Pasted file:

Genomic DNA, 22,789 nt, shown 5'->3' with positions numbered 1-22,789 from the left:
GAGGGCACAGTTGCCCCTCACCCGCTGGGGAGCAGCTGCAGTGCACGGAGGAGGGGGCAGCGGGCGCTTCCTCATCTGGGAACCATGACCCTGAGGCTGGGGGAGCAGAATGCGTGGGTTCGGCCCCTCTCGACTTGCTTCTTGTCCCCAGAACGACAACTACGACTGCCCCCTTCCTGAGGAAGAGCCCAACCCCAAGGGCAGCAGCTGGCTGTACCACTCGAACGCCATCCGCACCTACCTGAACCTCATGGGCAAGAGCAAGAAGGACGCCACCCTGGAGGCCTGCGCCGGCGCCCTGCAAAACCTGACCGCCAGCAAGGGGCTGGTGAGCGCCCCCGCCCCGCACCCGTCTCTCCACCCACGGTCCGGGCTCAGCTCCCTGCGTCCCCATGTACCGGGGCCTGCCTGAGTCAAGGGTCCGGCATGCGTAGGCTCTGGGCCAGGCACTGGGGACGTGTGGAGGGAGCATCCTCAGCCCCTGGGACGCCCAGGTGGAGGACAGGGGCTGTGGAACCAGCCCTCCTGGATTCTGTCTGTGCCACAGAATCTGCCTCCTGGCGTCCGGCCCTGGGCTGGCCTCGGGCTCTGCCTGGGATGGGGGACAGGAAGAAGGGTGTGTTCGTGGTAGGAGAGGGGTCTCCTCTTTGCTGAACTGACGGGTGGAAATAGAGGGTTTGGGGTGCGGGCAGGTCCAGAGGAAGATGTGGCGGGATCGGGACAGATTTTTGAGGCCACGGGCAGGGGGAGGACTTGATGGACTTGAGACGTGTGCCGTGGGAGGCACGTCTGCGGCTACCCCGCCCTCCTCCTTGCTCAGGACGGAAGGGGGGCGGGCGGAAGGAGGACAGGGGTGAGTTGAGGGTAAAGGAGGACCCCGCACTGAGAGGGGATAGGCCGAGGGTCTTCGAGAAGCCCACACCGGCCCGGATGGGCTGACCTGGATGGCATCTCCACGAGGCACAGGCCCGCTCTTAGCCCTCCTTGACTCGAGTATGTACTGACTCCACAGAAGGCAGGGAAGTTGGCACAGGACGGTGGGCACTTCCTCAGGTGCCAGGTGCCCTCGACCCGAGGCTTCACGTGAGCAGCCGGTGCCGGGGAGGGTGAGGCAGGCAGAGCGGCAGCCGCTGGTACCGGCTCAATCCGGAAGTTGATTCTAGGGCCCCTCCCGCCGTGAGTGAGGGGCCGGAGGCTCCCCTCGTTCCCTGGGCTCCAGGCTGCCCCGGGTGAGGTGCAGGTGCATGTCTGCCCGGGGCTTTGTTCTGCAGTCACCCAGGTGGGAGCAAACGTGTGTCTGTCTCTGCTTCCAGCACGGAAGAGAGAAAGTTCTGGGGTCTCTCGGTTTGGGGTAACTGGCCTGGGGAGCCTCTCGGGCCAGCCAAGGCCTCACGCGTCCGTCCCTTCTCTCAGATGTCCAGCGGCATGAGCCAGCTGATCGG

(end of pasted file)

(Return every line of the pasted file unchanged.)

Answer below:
Genomic DNA, 22,789 nt, shown 5'->3' with positions numbered 1-22,789 from the left:
GAGGGCACAGTTGCCCCTCACCCGCTGGGGAGCAGCTGCAGTGCACGGAGGAGGGGGCAGCGGGCGCTTCCTCATCTGGGAACCATGACCCTGAGGCTGGGGGAGCAGAATGCGTGGGTTCGGCCCCTCTCGACTTGCTTCTTGTCCCCAGAACGACAACTACGACTGCCCCCTTCCTGAGGAAGAGCCCAACCCCAAGGGCAGCAGCTGGCTGTACCACTCGAACGCCATCCGCACCTACCTGAACCTCATGGGCAAGAGCAAGAAGGACGCCACCCTGGAGGCCTGCGCCGGCGCCCTGCAAAACCTGACCGCCAGCAAGGGGCTGGTGAGCGCCCCCGCCCCGCACCCGTCTCTCCACCCACGGTCCGGGCTCAGCTCCCTGCGTCCCCATGTACCGGGGCCTGCCTGAGTCAAGGGTCCGGCATGCGTAGGCTCTGGGCCAGGCACTGGGGACGTGTGGAGGGAGCATCCTCAGCCCCTGGGACGCCCAGGTGGAGGACAGGGGCTGTGGAACCAGCCCTCCTGGATTCTGTCTGTGCCACAGAATCTGCCTCCTGGCGTCCGGCCCTGGGCTGGCCTCGGGCTCTGCCTGGGATGGGGGACAGGAAGAAGGGTGTGTTCGTGGTAGGAGAGGGGTCTCCTCTTTGCTGAACTGACGGGTGGAAATAGAGGGTTTGGGGTGCGGGCAGGTCCAGAGGAAGATGTGGCGGGATCGGGACAGATTTTTGAGGCCACGGGCAGGGGGAGGACTTGATGGACTTGAGACGTGTGCCGTGGGAGGCACGTCTGCGGCTACCCCGCCCTCCTCCTTGCTCAGGACGGAAGGGGGGCGGGCGGAAGGAGGACAGGGGTGAGTTGAGGGTAAAGGAGGACCCCGCACTGAGAGGGGATAGGCCGAGGGTCTTCGAGAAGCCCACACCGGCCCGGATGGGCTGACCTGGATGGCATCTCCACGAGGCACAGGCCCGCTCTTAGCCCTCCTTGACTCGAGTATGTACTGACTCCACAGAAGGCAGGGAAGTTGGCACAGGACGGTGGGCACTTCCTCAGGTGCCAGGTGCCCTCGACCCGAGGCTTCACGTGAGCAGCCGGTGCCGGGGAGGGTGAGGCAGGCAGAGCGGCAGCCGCTGGTACCGGCTCAATCCGGAAGTTGATTCTAGGGCCCCTCCCGCCGTGAGTGAGGGGCCGGAGGCTCCCCTCGTTCCCTGGGCTCCAGGCTGCCCCGGGTGAGGTGCAGGTGCATGTCTGCCCGGGGCTTTGTTCTGCAGTCACCCAGGTGGGAGCAAACGTGTGTCTGTCTCTGCTTCCAGCACGGAAGAGAGAAAGTTCTGGGGTCTCTCGGTTTGGGGTAACTGGCCTGGGGAGCCTCTCGGGCCAGCCAAGGCCTCACGCGTCCGTCCCTTCTCTCAGATGTCCAGCGGCATGAGCCAGCTGATCGG